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Sing your heart out, Babs

By Debra Meiburg MW

Barbera is a dark-purple grape variety from Italy’s Piemonte region. Once scorned as a simple, backstage grape, it has made a comeback worthy of a Hollywood diva. Barbera was formerly the most widely planted variety in Italy, but about twenty years ago, a younger, more attractive star – Sangiovese – stole barbera’s show. Perhaps barbera suffered from over-exposure.

Winemakers now realize that when planted on fine sites, with attentive vineyard care, barbera is indeed a star. Spicy with vivid black-fruit flavors – black cherry, black raspberry, blackberry and black plum — and high acid, this is a wine delivers a full performance while refreshing the palate. A unique feature of barbera is that is has almost no tannin. Surprisingly, it does have intensely deep color, but its tannin-less texture is smooth and silky. Now highly regarded, barbera can be found on wine lists as diverse as the Lobster Bar, Cippriani and Macau’s Robuchon a Galera.

Barbera is the most widely planted variety in Italy’s famed Piemonte region, but it is somewhat overshadowed by the nebbiolo grape used to produce Barolo and Barbaresco, two wines long revered as classic performers. The two Piemontese districts most highly regarded for their success with barbera are Alba and Asti. Barbera d’Alba is the more powerful and complex of the two, with brightly colored Barbera d’Asti being lighter and more elegant in style.

New wave Italian producers are using modern winemaking methods with this variety, working to retain its vibrant fruit during fermentation and then maturating the young wine in expensive French oak barrels, known as barrique in French. Barbera performs at its best when aged in new oak as this vivacious, fruity variety increases its richness and picks up some tannic firmness from the wood.

Italian immigrants brought the variety to California about a century ago, but until recently, it was relegated to overly warm, poor quality vineyard sites to produce hearty red wines, disparagingly referred to as “Dago Reds.” In the early 1990’s California winemakers, such as Rabbit Ridge, Bonny Doon and Renwood, began taking the variety seriously and though barbera doesn’t yet command star billing, it is accumulating a substantial fan base.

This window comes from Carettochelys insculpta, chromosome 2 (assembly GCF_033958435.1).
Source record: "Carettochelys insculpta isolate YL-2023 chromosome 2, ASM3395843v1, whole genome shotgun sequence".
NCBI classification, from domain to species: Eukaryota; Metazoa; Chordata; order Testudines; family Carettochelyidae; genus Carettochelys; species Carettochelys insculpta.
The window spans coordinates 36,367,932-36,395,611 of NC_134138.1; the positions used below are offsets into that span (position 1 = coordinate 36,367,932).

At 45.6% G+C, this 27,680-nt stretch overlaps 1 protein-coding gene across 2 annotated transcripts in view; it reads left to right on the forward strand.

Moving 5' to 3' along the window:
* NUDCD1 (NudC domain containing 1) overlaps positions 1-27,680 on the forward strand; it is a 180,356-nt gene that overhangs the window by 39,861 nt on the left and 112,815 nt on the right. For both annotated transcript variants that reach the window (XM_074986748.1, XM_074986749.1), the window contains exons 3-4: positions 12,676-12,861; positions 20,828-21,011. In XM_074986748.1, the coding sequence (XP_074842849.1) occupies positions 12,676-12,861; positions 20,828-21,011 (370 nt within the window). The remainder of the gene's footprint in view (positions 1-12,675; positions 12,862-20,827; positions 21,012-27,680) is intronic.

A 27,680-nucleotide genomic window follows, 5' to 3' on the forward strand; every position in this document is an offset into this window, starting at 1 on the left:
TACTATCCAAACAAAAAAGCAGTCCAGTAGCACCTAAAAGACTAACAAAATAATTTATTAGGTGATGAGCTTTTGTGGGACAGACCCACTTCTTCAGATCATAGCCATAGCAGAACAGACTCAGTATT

Waves of Italian immigrants also took the grape to Argentina where several thousand hectares are planted. Australia has plantings in the Hunter Valley and Victoria’s Morning Peninsula and this engaging variety is slowly gaining the notice of winemakers elsewhere. Because of its naturally high acidity, barbera is particularly suited for vineyard sites in warmer regions, where growers normally struggle to retain a grape’s refreshing acidity.

Its affinity to warmth might explain why officers of the Savoyard army esteemed Barbera for its “capacity to create warmth and engender vigor,” naming it a “sincere companion” of the army as they felt it encouraged a “level-headed attitude at the most difficult moments in a hard-fought battle.” Level-headed attitude at difficult moments? This wine is no diva.

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